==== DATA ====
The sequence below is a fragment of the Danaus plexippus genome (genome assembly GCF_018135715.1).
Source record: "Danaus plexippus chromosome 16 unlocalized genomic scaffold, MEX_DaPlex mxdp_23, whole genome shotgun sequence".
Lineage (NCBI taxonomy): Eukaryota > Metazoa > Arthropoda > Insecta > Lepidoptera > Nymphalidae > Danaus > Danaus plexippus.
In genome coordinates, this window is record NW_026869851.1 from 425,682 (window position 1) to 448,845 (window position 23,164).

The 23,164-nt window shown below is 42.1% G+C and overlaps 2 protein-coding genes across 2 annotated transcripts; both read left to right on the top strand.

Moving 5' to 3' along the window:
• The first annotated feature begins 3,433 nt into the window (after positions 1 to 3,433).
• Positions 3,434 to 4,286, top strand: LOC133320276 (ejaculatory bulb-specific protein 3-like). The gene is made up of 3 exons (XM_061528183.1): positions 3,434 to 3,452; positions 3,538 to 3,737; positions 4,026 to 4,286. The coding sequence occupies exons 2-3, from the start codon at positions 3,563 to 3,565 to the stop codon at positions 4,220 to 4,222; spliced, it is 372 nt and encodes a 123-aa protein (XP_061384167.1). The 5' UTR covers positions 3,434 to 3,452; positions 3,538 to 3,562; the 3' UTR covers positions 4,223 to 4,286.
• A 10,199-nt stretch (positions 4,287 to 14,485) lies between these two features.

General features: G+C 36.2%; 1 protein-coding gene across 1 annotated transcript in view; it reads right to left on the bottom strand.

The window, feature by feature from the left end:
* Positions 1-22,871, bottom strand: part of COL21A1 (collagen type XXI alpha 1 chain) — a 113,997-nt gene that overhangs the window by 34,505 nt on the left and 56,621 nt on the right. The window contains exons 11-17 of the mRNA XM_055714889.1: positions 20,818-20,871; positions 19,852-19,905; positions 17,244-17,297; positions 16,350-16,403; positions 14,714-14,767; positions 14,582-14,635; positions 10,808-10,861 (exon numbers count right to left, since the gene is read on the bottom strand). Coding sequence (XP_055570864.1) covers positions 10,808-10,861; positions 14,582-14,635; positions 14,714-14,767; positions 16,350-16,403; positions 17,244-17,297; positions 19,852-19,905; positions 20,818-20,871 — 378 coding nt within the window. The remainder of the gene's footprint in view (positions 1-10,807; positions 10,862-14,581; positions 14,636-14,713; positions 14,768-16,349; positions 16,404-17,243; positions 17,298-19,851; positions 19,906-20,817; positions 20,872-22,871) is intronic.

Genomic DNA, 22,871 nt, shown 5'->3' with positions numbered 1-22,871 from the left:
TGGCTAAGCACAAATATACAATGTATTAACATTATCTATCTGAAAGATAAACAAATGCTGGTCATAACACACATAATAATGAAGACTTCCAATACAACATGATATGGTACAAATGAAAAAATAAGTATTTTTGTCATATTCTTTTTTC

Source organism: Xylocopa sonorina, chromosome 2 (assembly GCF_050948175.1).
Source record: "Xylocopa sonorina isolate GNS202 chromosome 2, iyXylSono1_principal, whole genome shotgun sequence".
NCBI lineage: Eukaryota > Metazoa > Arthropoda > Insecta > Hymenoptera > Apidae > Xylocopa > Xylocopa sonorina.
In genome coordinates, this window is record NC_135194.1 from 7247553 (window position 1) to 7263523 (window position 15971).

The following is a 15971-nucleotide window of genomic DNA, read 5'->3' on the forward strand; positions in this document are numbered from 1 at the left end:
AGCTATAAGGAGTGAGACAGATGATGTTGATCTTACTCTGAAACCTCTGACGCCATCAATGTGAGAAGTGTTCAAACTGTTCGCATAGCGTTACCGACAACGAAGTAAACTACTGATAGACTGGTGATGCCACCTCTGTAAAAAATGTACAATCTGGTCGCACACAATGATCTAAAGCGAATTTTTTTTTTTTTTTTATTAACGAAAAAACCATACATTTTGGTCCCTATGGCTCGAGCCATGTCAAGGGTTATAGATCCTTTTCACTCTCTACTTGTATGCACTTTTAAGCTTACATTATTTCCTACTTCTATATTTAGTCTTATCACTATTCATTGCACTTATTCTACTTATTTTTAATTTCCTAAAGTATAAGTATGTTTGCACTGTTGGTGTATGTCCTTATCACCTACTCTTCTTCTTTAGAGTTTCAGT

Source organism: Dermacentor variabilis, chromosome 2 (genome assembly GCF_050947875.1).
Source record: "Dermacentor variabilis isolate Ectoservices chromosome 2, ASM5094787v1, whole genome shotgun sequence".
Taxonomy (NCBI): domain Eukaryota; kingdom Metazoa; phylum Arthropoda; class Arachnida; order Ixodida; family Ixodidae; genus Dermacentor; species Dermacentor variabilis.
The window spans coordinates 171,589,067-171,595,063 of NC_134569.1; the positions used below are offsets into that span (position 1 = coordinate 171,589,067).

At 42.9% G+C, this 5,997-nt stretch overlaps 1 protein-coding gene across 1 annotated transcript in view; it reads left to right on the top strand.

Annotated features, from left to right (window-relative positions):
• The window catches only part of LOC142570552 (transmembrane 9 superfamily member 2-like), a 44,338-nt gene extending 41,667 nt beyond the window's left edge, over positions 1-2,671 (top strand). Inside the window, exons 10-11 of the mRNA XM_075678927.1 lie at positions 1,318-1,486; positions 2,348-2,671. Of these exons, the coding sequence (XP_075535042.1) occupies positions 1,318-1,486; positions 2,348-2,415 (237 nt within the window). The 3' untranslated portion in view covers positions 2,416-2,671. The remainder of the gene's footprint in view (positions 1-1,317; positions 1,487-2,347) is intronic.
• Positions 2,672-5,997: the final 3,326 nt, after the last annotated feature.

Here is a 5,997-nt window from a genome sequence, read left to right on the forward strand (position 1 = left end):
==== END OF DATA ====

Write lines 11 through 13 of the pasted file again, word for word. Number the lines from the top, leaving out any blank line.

The window, feature by feature from the left end:
* Positions 1-22,871, bottom strand: part of COL21A1 (collagen type XXI alpha 1 chain) — a 113,997-nt gene that overhangs the window by 34,505 nt on the left and 56,621 nt on the right. The window contains exons 11-17 of the mRNA XM_055714889.1: positions 20,818-20,871; positions 19,852-19,905; positions 17,244-17,297; positions 16,350-16,403; positions 14,714-14,767; positions 14,582-14,635; positions 10,808-10,861 (exon numbers count right to left, since the gene is read on the bottom strand). Coding sequence (XP_055570864.1) covers positions 10,808-10,861; positions 14,582-14,635; positions 14,714-14,767; positions 16,350-16,403; positions 17,244-17,297; positions 19,852-19,905; positions 20,818-20,871 — 378 coding nt within the window. The remainder of the gene's footprint in view (positions 1-10,807; positions 10,862-14,581; positions 14,636-14,713; positions 14,768-16,349; positions 16,404-17,243; positions 17,298-19,851; positions 19,906-20,817; positions 20,872-22,871) is intronic.

Genomic DNA, 22,871 nt, shown 5'->3' with positions numbered 1-22,871 from the left: